A surprising bright spot over the past year has been developments in Pakistan. It now seems likely that Pakistani elections next year will see the first peaceful end to a period of civilian rule in Pakistan’s history—a notable milestone. Violence or a military coup looks increasingly unlikely. At the same time, Pakistan’s obsession with its adversary, India, has significantly lessened. Trade across the border has increased markedly, visa restrictions have been loosened, and there is talk of renewed efforts to settle long-standing Indo-Pakistani territorial disputes. A sickening attack by Taliban militants in October on a fourteen-year-old schoolgirl who campaigned for women’s education brought the country together as never before. It is impossible to say whether this unity will last, but the attack has dramatically reinforced the reality that the country’s internal problems mean more to Pakistan’s security than does the threat from India.
If these trends endure, real change could follow in one of the world’s most dangerous countries. In the best case, they could ease Islamabad’s fear of being caught between unfriendly governments in New Delhi and Kabul enough to allow Pakistan to play a more constructive—or at least a less destructive—role in shaping Afghanistan’s future.
Large street protests at the close of 2011, inspired by the Arab Awakening, suggested a political turning point in Russia. But the movement weakened rather than spread, and only three months later Prime Minister Vladimir Putin was overwhelmingly reelected to the top post of president, though with badly damaged legitimacy. Since then, he has gathered greater power into his own hands, labeled those who did not support him as “decadent” and unpatriotic, and branded Russian nongovernmental organizations that receive financial support from abroad as “foreign agents.” Internationally, he has huffily turned away from the West, executing his own pivot toward Asia.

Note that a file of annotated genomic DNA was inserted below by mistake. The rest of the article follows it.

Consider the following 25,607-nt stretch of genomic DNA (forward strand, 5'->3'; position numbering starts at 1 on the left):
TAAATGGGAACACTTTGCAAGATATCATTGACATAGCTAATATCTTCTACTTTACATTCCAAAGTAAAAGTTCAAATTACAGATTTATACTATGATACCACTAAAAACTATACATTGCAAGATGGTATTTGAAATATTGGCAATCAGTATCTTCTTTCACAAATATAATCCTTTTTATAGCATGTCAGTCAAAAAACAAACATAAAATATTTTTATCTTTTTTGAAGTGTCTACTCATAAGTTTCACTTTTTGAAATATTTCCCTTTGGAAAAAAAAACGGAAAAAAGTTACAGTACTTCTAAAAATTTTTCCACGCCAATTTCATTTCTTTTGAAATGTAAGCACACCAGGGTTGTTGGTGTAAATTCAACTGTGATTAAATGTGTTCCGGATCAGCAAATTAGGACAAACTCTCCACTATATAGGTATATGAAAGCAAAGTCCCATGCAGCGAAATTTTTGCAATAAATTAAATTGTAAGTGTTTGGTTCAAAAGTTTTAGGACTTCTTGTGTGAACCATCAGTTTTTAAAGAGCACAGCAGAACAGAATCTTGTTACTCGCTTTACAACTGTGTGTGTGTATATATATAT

In all likelihood, decisive change in Russia will be a long, slow evolution, not to be expected in 2013 or perhaps for years thereafter. Yet Russia is not the same. An urban elite and a well-informed middle class that is freer and more prosperous than ever before are too aware of the regime’s failings. A more assertive policy abroad appears to be part of Mr. Putin’s answer to his domestic problems—even when it works against Russia’s own interests, as stubborn support for the regime in Syria does.
Decisive change in Russia will be a long, slow evolution, not to be expected in 2013 or perhaps for years thereafter.
The most critical near-term decision will be whether the United States and Russia can find a way to cooperate on the missile defense systems each is planning to build. Missile defense cooperation is a game changer for the Russian relationship with the West and for the future of nuclear arms control: for good if it happens, for ill if it does not.
Will Sandy, an immense hybrid of winter storm and tropical hurricane, at last allow all Americans to see climate change as a threat that must be urgently addressed rather than a conspiracy driven by deluded scientists for undefined reasons and a political litmus test? While climatologists do not know whether this unusual type of storm is caused by a warming climate, its high death toll and economic damage that may top $50 billion could be enough to convince more Americans to take a clear-eyed look at the accelerating record of extreme weather events of recent years.
The only economically sensible, fair, and effective way to address this enormous global challenge is by putting a price on carbon and then freeing markets—rather than government—to innovate and choose among fuels and technologies. Sandy will not, in itself, make a big enough difference. But, together with the weather disasters that will certainly follow, it may provide a significant push. U.S. recognition that climate change is a real and urgent threat to the nation’s and the planet’s well-being is the key to some form of effective international accord. While neither that recognition nor a global agreement will happen in 2013, both will come eventually as the threat becomes overwhelmingly obvious. The longer the wait, unfortunately, the higher the cost will be.